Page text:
In total, 27 countries in sub-Saharan Africa use EPP to fit prevalence curves to surveillance and survey data separately for urban and rural areas. For the current round estimates of the proportion of the population 15–49 living in urban areas was updated using the percentage urban in the total population in 2014 from the United Nations Population Division's World Urbanization Prospects: the 2014 Revision .
A few countries adjust the demographic data from the United Nations with their own estimates, especially in cases where there is a recent census. For nine countries (Benin, Côte d’Ivoire, Haiti, India, Kenya, Mozambique, Nigeria, the Republic of Moldova, and Zimbabwe), Spectrum is applied to subnational regions (states, provinces, or regions) and the results are aggregated to the national total. In these cases, the subnational demographics need to be prepared. The International Programs staff of the US Census Bureau has produced a toolkit to support the preparation of subnational demographic data (http://www.census.gov/population/international/software/sptoolkit/).
Implementing test and treat and option B+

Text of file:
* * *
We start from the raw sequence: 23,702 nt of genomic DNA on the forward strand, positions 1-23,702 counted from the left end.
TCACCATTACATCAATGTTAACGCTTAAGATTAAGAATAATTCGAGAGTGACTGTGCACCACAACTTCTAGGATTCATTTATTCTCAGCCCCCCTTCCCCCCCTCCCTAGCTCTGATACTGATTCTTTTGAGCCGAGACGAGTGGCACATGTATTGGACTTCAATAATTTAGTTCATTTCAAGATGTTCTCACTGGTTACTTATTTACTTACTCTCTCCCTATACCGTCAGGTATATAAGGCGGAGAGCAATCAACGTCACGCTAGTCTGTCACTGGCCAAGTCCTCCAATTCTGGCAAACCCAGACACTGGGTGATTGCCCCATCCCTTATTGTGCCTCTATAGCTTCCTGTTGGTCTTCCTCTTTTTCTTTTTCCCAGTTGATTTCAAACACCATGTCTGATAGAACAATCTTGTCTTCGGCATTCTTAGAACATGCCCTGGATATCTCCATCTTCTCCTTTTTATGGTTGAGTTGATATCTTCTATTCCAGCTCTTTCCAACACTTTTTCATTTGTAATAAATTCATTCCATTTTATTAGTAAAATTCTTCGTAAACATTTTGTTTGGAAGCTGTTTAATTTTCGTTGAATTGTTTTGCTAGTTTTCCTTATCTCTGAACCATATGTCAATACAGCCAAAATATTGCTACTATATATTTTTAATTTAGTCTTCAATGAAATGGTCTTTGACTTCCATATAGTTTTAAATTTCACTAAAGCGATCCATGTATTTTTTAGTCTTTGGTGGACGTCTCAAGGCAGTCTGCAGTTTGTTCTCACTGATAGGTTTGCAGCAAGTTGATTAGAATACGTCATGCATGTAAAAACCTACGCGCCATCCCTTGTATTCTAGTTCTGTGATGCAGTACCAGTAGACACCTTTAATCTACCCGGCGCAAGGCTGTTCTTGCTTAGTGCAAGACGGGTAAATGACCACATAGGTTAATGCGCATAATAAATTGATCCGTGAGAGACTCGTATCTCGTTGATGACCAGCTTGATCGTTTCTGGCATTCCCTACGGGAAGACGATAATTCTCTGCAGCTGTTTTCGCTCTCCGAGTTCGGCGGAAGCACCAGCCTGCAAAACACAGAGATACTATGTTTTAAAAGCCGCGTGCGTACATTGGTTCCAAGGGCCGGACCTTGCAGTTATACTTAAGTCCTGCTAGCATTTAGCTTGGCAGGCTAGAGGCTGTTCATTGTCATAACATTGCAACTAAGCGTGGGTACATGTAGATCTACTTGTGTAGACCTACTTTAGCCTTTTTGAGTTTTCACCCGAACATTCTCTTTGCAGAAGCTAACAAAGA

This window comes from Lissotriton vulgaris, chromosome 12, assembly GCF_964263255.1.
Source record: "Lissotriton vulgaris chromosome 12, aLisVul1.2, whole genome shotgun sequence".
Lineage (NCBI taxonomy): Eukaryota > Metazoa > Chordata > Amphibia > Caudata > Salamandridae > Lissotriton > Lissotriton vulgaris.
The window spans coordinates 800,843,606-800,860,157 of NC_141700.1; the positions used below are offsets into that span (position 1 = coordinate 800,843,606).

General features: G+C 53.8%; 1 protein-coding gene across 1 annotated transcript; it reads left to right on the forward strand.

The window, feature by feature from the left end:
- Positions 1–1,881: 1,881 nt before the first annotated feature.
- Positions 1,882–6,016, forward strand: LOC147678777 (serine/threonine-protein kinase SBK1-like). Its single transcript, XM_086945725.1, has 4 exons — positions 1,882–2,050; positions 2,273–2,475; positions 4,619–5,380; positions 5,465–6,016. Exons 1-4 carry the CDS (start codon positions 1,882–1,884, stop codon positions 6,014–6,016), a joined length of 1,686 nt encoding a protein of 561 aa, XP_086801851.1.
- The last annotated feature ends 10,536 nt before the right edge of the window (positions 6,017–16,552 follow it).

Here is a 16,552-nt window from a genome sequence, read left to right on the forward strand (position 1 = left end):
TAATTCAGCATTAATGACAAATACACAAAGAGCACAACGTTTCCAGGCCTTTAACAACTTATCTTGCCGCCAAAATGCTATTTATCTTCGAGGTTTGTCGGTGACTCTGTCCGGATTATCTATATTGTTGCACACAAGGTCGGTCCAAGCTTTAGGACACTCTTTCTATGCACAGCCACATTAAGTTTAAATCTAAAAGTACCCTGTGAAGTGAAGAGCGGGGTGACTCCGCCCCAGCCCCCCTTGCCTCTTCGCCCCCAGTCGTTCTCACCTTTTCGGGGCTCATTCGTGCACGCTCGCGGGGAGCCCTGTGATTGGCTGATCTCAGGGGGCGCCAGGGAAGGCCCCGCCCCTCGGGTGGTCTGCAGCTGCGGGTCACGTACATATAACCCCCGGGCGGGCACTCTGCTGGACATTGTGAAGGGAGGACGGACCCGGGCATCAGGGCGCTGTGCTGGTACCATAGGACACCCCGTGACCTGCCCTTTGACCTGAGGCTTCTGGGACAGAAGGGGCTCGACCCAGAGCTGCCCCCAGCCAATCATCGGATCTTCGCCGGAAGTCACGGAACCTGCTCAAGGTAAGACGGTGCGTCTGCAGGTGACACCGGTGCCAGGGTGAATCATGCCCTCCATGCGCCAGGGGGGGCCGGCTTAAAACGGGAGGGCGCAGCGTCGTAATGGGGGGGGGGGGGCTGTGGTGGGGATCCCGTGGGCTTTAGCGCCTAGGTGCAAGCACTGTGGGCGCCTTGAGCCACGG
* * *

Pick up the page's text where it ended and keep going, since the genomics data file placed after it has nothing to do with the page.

Eligibility for treatment among adults can be specified by CD4+ cell count threshold. Most national programs currently use 350 cells/μl or 500 cells/μl. Special populations can also be identified that are eligible for treatment regardless of CD4+ cell count. These populations include pregnant women, people coinfected with HIV and TB, serodiscordant couples, sex workers, MSM, and people who inject drugs. As a result of new WHO guidelines released last year , a number of programs are moving to ‘treat all,’ meaning that all people living with HIV are eligible for treatment. Spectrum allocates new ART patients by CD4+ cell count on the basis of the proportion of eligible people not on treatment and expected mortality if treatment is not initiated. As a result, a change in eligibility guidelines can alter the distribution by CD4+ cell count of new patients. Unless the number of people on ART increases appropriately, it is possible that a change in guidelines could result in fewer people with low CD4+ cell counts starting ART if some treatment slots are taken up by those with higher CD4+ cell counts (the number of people on ART is input to Spectrum rather than the rate of initiation as numbers on treatment are regularly reported to UNAIDS and WHO). The distribution of new patients by CD4+ cell count is estimated as the average of the distribution based on probability of death (which provides preference to those with low CD4+ cell counts) and the distribution of those eligible for treatment but not on treatment. To avoid an unlikely shift in the distribution of new patients when eligibility criteria change, Spectrum can adjust the distribution based on the median CD4+ cell count of new patients, if these data are available, by adjusting the distributions above and below the specified median CD4+ cell count to match that median. For years without data on the median CD4+ cell count at initiation no adjustment is done. This adjustment is an important feature because the distribution of new patients by CD4+ cell count can have a significant effect on estimates of HIV-related mortality.